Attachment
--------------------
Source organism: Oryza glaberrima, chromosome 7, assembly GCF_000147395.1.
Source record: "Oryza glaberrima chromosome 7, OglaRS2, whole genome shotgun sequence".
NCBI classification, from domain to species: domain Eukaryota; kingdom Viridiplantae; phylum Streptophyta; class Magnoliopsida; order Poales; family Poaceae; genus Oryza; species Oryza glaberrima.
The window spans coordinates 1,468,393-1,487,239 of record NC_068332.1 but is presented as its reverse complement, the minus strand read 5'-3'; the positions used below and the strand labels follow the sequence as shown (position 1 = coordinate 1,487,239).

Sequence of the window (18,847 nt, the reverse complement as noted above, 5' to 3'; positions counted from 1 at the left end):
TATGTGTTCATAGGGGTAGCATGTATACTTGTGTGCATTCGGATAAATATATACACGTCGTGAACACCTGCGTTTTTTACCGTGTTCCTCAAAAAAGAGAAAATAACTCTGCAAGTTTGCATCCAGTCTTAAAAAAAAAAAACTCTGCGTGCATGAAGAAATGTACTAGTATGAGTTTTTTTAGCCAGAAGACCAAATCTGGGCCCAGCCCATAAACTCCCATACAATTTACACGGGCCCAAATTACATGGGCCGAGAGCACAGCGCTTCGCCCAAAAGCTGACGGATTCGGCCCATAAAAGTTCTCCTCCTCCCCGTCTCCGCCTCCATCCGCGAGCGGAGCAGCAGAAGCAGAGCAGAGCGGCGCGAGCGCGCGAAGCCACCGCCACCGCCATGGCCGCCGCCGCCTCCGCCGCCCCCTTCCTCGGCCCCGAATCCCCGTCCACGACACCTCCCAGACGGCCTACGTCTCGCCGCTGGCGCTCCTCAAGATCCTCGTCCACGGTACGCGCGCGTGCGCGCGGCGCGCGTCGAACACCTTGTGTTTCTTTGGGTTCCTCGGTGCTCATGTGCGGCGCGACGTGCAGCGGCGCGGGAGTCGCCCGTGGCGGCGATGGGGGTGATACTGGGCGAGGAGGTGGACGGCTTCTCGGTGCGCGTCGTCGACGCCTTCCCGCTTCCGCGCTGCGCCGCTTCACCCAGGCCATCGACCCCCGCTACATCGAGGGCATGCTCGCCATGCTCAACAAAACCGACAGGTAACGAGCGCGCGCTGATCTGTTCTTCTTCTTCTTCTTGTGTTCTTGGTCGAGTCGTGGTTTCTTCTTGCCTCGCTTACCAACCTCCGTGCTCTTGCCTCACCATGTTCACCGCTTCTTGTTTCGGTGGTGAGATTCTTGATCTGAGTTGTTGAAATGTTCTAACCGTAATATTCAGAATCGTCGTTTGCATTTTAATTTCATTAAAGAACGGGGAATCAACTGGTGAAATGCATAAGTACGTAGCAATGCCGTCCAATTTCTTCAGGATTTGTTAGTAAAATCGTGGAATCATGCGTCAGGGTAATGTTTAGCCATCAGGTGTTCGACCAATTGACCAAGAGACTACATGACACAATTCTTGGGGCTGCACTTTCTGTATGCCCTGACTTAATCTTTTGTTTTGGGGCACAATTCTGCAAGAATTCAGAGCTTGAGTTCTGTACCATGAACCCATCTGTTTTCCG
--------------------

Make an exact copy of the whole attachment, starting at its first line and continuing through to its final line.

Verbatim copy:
Source organism: Oryza glaberrima, chromosome 7, assembly GCF_000147395.1.
Source record: "Oryza glaberrima chromosome 7, OglaRS2, whole genome shotgun sequence".
NCBI classification, from domain to species: domain Eukaryota; kingdom Viridiplantae; phylum Streptophyta; class Magnoliopsida; order Poales; family Poaceae; genus Oryza; species Oryza glaberrima.
The window spans coordinates 1,468,393-1,487,239 of record NC_068332.1 but is presented as its reverse complement, the minus strand read 5'-3'; the positions used below and the strand labels follow the sequence as shown (position 1 = coordinate 1,487,239).

Sequence of the window (18,847 nt, the reverse complement as noted above, 5' to 3'; positions counted from 1 at the left end):
TATGTGTTCATAGGGGTAGCATGTATACTTGTGTGCATTCGGATAAATATATACACGTCGTGAACACCTGCGTTTTTTACCGTGTTCCTCAAAAAAGAGAAAATAACTCTGCAAGTTTGCATCCAGTCTTAAAAAAAAAAAACTCTGCGTGCATGAAGAAATGTACTAGTATGAGTTTTTTTAGCCAGAAGACCAAATCTGGGCCCAGCCCATAAACTCCCATACAATTTACACGGGCCCAAATTACATGGGCCGAGAGCACAGCGCTTCGCCCAAAAGCTGACGGATTCGGCCCATAAAAGTTCTCCTCCTCCCCGTCTCCGCCTCCATCCGCGAGCGGAGCAGCAGAAGCAGAGCAGAGCGGCGCGAGCGCGCGAAGCCACCGCCACCGCCATGGCCGCCGCCGCCTCCGCCGCCCCCTTCCTCGGCCCCGAATCCCCGTCCACGACACCTCCCAGACGGCCTACGTCTCGCCGCTGGCGCTCCTCAAGATCCTCGTCCACGGTACGCGCGCGTGCGCGCGGCGCGCGTCGAACACCTTGTGTTTCTTTGGGTTCCTCGGTGCTCATGTGCGGCGCGACGTGCAGCGGCGCGGGAGTCGCCCGTGGCGGCGATGGGGGTGATACTGGGCGAGGAGGTGGACGGCTTCTCGGTGCGCGTCGTCGACGCCTTCCCGCTTCCGCGCTGCGCCGCTTCACCCAGGCCATCGACCCCCGCTACATCGAGGGCATGCTCGCCATGCTCAACAAAACCGACAGGTAACGAGCGCGCGCTGATCTGTTCTTCTTCTTCTTCTTGTGTTCTTGGTCGAGTCGTGGTTTCTTCTTGCCTCGCTTACCAACCTCCGTGCTCTTGCCTCACCATGTTCACCGCTTCTTGTTTCGGTGGTGAGATTCTTGATCTGAGTTGTTGAAATGTTCTAACCGTAATATTCAGAATCGTCGTTTGCATTTTAATTTCATTAAAGAACGGGGAATCAACTGGTGAAATGCATAAGTACGTAGCAATGCCGTCCAATTTCTTCAGGATTTGTTAGTAAAATCGTGGAATCATGCGTCAGGGTAATGTTTAGCCATCAGGTGTTCGACCAATTGACCAAGAGACTACATGACACAATTCTTGGGGCTGCACTTTCTGTATGCCCTGACTTAATCTTTTGTTTTGGGGCACAATTCTGCAAGAATTCAGAGCTTGAGTTCTGTACCATGAACCCATCTGTTTTCCG